Mortgage Debt: Is Paying off your Home Before Retirement Still a Must-Do?

According to a number of recent studies, including the most recent Census data, Americans are carrying mortgage debt into retirement at much higher levels than ever before.

The reasons for the trend are numerous, but one of the most significant factors has been the historically low interest rates of the last decade; many homeowners were encouraged to refinance to take advantage of significant savings on interest. While that may have been a very wise choice at the time, it has resulted in restarting payment schedules all over again, especially if homeowners chose a traditional 30-year mortgage instead of a 15-year product.

Traditionally, it was considered sound, bedrock advice to have one’s home paid off prior to retiring. However, the question is, “Does that conventional wisdom still apply, or should retirees feel perfectly comfortable factoring mortgage payments into the plan for their golden years?”

Here’s my answer

Cookie-cutter advice doesn’t work when it comes to dealing with mortgage debt; each individual situation should be carefully considered. Here are three questions I discuss with my clients when we consider the particulars of their own situation:

Do you have the money to pay off the mortgage without tapping into retirement accounts?

Why it matters: Distributions from traditional retirement assets (IRAs, 401(k)s, 403(b), 457) are usually taxable income. If you take out a large sum, it reduces the funds you have available to generate an income stream. In addition, a large distribution in one year can have significant impact on taxes and Medicare premiums. The bigger the numbers, the bigger the problems.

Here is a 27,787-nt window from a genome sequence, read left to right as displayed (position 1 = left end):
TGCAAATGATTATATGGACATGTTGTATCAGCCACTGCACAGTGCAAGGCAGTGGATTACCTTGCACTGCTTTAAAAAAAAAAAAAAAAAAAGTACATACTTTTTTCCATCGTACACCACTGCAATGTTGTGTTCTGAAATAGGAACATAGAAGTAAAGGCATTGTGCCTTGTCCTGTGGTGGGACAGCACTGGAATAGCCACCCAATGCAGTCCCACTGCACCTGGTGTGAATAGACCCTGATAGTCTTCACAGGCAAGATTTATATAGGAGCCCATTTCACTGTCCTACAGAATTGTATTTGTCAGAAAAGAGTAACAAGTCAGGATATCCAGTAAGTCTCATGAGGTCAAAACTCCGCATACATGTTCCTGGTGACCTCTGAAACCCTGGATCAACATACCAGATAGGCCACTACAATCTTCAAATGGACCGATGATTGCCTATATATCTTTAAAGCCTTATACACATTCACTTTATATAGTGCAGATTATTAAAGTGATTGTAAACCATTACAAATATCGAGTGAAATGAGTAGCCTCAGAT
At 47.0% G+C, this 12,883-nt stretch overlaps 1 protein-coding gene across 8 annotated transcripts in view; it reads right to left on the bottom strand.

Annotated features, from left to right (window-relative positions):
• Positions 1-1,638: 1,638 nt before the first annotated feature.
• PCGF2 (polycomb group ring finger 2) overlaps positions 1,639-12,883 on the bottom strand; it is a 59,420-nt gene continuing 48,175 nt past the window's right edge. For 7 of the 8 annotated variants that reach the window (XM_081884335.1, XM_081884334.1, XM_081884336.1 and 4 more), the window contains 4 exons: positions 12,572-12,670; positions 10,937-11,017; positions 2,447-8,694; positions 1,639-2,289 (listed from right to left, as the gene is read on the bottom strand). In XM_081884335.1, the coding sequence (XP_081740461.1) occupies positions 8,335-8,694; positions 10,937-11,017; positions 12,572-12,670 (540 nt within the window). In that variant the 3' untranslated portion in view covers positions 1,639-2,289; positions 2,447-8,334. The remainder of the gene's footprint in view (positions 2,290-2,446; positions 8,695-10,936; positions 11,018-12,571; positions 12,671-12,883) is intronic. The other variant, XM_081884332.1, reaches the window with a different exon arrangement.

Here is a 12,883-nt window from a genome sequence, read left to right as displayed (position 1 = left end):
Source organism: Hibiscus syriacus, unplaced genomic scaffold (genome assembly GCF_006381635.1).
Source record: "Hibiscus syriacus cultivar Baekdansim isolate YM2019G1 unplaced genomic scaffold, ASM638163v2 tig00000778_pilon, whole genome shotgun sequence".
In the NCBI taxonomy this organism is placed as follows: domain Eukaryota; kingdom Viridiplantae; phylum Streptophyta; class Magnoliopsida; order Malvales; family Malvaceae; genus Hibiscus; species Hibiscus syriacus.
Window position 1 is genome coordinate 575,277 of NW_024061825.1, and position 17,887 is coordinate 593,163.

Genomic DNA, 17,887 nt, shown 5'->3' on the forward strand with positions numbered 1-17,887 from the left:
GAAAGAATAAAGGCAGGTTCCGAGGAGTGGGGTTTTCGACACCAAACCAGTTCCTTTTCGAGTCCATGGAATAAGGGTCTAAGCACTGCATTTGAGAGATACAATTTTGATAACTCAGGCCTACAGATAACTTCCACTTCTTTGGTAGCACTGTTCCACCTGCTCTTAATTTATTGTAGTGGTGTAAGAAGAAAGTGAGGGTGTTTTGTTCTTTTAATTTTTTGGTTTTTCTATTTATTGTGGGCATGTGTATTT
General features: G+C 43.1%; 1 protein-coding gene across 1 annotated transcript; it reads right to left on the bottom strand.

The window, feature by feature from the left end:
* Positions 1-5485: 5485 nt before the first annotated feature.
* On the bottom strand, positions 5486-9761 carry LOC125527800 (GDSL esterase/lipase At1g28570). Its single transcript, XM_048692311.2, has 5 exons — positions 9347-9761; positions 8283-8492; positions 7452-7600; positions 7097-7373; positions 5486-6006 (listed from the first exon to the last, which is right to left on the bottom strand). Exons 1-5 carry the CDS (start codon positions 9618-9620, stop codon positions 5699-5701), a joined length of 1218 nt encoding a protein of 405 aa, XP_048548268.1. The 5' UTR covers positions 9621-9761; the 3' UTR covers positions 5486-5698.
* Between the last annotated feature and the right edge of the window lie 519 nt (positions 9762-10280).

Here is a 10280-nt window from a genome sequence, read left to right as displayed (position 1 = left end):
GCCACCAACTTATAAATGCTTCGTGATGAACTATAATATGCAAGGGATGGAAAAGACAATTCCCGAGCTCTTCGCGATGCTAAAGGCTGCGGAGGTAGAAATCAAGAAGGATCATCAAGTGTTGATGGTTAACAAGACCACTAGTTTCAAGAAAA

Does having a mortgage payment bother you? Is it a source of worry?

Why it matters: Being comfortable, confident, and mostly worry-free around your finances is important in retirement. Why retire if you’re just going to sit around the house and worry about whether you have enough to carry you through? If having a mortgage payment is going to create stress, you should consider strategies for paying it off. Ideally, it’s something you have time to work on for many years prior to retirement.

Is it a good decision financially?

Why it matters: When we’re strategizing around mortgages and retirement income, it’s critical to make the best decision possible. We’re usually talking about big numbers when discussing mortgages, like tens of thousands or even hundreds of thousands. The right decision will make a long-term difference. From a financial perspective, you must take into consideration factors like your interest rate, the remaining balance, the funds available to pay off the mortgage, and the cash flow you’ll enjoy with or without the mortgage.

The question of how to handle your mortgage is truly one of those financial questions to which there isn’t a right or a wrong answer. The only answer that matters is the one that’s best for your unique situation.

Remember, a strategy around paying off your mortgage may require time. If you think it’s an important decision for your financial health, work with your Certified Financial Planner™ Practitioner and make a plan sooner than later.


Andrea Blackwelder Financial Planner

Andrea Blackwelder is a Certified Financial Planner ™ Practitioner and the co-founder of Wisdom Wealth Strategies, a fee-based financial planning and investment advisory practice. Andrea looks at your complex financial planning puzzle and assists you with the best options and financial strategies that align with your financial needs. To contact Andrea, email

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